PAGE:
Technological Shift


Last night, as I was preparing my slides for Sunday morning worship, a sudden though creeped into my head.

Why even bother bringing my MacBook over to church with me?

As I pondered this thought it occurred to me, there really is nothing I do at worship which requires a traditional clamshell laptop 1. My iPad Pro will happily run Keynote and send it to the projector, and I can use either my phone or old iPad Air for the remote 2. In fact, I could leave my iPad air, or even my iPhone, at the back of the sanctuary and run my slides from that device. But the iPad Pro’s smart keyboard cover gives a level of familiarity to the person who runs our lyrics and switching video inputs 3.

So, last night I tested out controlling my slides from my iPad Air 4 and decided to try the setup out on Sunday.

Other than my bag being significantly lighter, I didn’t notice much of a difference. Those differences I did notice were almost all beneficial. The footprint of the iPad pro is smaller than my MacBook, which made things fit better on the table. The lightning dongle is less finicky 5, which meant my video connection was more stable. My Keynote remote also connected faster than when the MacBook was running the presentation. The only downside to my experiment was the inability to print. I had meant to print out the call to worship for the person reading this morning, but it had slipped my mind. Though, as I ponder now I realize there are many more alternatives to printing than I recognized at the time — I could airdrop a PDF, create an ePub and email it, or even create images of the Scripture slides and send those to the reader. Printing is so out of style.

I did miss the massive 12.9 iPad Pro screen while I was preaching 6, so some day I may very well leave my phone set up in the back of the Sanctuary, and my iPad Pro as the remote. I mean, why not 7?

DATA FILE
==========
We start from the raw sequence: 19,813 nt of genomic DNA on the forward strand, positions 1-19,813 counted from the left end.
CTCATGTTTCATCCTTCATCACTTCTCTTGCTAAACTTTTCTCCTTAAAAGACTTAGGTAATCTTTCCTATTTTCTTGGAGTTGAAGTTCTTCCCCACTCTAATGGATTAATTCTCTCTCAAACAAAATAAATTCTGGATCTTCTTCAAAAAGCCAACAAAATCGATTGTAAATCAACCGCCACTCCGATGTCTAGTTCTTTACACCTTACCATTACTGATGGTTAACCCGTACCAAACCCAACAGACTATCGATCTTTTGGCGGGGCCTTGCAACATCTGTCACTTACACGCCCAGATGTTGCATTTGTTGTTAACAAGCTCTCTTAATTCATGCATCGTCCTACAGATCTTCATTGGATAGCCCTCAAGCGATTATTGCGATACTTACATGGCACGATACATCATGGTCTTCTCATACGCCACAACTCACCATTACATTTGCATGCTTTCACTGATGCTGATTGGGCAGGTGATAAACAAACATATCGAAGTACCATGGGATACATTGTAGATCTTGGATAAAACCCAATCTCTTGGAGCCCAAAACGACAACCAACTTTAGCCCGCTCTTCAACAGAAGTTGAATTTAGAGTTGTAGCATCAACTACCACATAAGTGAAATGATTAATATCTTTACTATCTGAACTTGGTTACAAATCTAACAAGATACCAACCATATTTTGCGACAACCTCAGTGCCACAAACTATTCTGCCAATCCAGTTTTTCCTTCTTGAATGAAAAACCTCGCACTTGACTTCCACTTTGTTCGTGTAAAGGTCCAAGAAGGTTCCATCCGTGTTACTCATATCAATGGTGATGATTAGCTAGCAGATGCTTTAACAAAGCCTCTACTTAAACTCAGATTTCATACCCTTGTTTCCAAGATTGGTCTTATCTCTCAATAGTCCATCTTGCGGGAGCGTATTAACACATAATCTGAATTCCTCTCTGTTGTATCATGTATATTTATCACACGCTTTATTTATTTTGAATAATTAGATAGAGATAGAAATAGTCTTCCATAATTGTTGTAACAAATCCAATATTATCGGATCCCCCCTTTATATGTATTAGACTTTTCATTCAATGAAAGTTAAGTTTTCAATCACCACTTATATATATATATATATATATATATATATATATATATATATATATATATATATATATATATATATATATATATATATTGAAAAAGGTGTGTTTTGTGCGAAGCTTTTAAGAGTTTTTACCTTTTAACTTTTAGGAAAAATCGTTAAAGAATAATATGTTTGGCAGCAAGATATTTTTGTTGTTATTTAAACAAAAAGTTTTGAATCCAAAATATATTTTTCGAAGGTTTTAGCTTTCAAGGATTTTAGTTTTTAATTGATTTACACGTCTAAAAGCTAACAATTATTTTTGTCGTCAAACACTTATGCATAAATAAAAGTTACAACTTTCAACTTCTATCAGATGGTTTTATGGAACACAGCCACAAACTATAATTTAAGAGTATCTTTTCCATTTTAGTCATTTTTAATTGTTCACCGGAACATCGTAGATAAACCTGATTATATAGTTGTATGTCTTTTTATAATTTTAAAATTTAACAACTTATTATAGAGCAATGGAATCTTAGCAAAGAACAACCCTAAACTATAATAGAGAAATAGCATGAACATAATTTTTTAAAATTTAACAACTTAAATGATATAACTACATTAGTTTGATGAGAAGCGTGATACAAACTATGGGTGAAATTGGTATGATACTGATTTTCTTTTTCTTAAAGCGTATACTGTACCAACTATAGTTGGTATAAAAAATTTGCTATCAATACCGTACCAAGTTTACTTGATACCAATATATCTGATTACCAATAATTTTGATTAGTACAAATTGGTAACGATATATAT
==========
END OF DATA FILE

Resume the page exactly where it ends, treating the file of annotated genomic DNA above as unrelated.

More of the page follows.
1. Apologies to all my liturgical friends who are currently twitching at the thought of slides and screens in worship. I think in your world, but I do not live in it. 
  2. I kept my older iPad because it makes a good eBook reader. 
  3. Sadly, there remains no decent tool for lyrics projection in the App Store, or I might run worship from two tablets. This omission blows my mind. 
  4. Always test things out before hand. Always
  5. My Thunderbolt ports are very loose, it’s one of the only reasons why I’m envious of the new MacBooks with their USB-C/Thunderbolt 3 ports. 
  6. As well as split-screen multitasking to keep my Bible app open. 
  7. The lyrics guy is pretty cool, he can handle it. 


  1. chrisjwilson says:

    As a teacher, I can relate to a lot of this too. I was using my mac more recently for some work I had to use it for (and even then I was occasionally forced to use a windows pc!) but after that finished, I had this delightful thought one morning “I can just take my iPad”! The lightness and simplicity is such a joy even over a light MacBook Pro. Oh by the way, I finally bit the bullet and picked up an iPad Pro. I went for the 10.5″. I debated it for a long time but I wanted something I could use more on my classroom desks.

    1. wezlo says:

      Enjoy it! I like the full size keyboard in the 12.9 inch (it’s my favorite keyboard for typing at present), but the 10.5 looks very nice!

      What do you teach?

    2. chrisjwilson says:

      I can’t compare unfortunately (other than a few shop experiences which were positive), but the 10,5 severed my 5 hour train journey home very well for reading and typing. I teach English as a foreign language here in Krakow, Poland.

    3. wezlo says:


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